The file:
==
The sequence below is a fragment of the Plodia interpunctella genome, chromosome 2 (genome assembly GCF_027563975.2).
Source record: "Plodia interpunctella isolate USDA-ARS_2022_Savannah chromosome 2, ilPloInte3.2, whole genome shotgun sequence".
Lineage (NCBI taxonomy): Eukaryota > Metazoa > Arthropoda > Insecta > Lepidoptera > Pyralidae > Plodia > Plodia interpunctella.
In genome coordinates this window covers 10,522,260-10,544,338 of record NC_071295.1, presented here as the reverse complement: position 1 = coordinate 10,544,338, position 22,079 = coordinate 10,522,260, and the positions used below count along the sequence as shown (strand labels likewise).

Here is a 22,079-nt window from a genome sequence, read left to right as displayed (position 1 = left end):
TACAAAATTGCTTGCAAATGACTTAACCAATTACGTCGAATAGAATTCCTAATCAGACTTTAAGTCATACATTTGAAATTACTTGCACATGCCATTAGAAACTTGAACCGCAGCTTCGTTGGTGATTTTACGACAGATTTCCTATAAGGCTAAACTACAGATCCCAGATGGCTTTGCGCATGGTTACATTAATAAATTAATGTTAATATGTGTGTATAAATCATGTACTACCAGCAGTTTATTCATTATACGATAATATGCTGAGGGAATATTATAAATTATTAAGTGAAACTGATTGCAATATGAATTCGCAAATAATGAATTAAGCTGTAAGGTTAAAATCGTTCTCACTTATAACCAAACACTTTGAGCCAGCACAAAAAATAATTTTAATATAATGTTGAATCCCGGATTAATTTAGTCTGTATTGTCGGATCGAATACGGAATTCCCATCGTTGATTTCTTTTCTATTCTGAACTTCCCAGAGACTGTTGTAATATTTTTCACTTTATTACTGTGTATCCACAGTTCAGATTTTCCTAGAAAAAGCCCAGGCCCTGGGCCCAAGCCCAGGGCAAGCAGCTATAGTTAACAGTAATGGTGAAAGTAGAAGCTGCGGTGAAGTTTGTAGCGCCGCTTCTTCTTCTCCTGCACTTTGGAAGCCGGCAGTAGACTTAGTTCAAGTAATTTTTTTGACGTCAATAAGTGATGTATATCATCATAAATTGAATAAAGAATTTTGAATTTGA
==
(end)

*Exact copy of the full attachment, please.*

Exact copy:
The sequence below is a fragment of the Plodia interpunctella genome, chromosome 2 (genome assembly GCF_027563975.2).
Source record: "Plodia interpunctella isolate USDA-ARS_2022_Savannah chromosome 2, ilPloInte3.2, whole genome shotgun sequence".
Lineage (NCBI taxonomy): Eukaryota > Metazoa > Arthropoda > Insecta > Lepidoptera > Pyralidae > Plodia > Plodia interpunctella.
In genome coordinates this window covers 10,522,260-10,544,338 of record NC_071295.1, presented here as the reverse complement: position 1 = coordinate 10,544,338, position 22,079 = coordinate 10,522,260, and the positions used below count along the sequence as shown (strand labels likewise).

Here is a 22,079-nt window from a genome sequence, read left to right as displayed (position 1 = left end):
TACAAAATTGCTTGCAAATGACTTAACCAATTACGTCGAATAGAATTCCTAATCAGACTTTAAGTCATACATTTGAAATTACTTGCACATGCCATTAGAAACTTGAACCGCAGCTTCGTTGGTGATTTTACGACAGATTTCCTATAAGGCTAAACTACAGATCCCAGATGGCTTTGCGCATGGTTACATTAATAAATTAATGTTAATATGTGTGTATAAATCATGTACTACCAGCAGTTTATTCATTATACGATAATATGCTGAGGGAATATTATAAATTATTAAGTGAAACTGATTGCAATATGAATTCGCAAATAATGAATTAAGCTGTAAGGTTAAAATCGTTCTCACTTATAACCAAACACTTTGAGCCAGCACAAAAAATAATTTTAATATAATGTTGAATCCCGGATTAATTTAGTCTGTATTGTCGGATCGAATACGGAATTCCCATCGTTGATTTCTTTTCTATTCTGAACTTCCCAGAGACTGTTGTAATATTTTTCACTTTATTACTGTGTATCCACAGTTCAGATTTTCCTAGAAAAAGCCCAGGCCCTGGGCCCAAGCCCAGGGCAAGCAGCTATAGTTAACAGTAATGGTGAAAGTAGAAGCTGCGGTGAAGTTTGTAGCGCCGCTTCTTCTTCTCCTGCACTTTGGAAGCCGGCAGTAGACTTAGTTCAAGTAATTTTTTTGACGTCAATAAGTGATGTATATCATCATAAATTGAATAAAGAATTTTGAATTTGA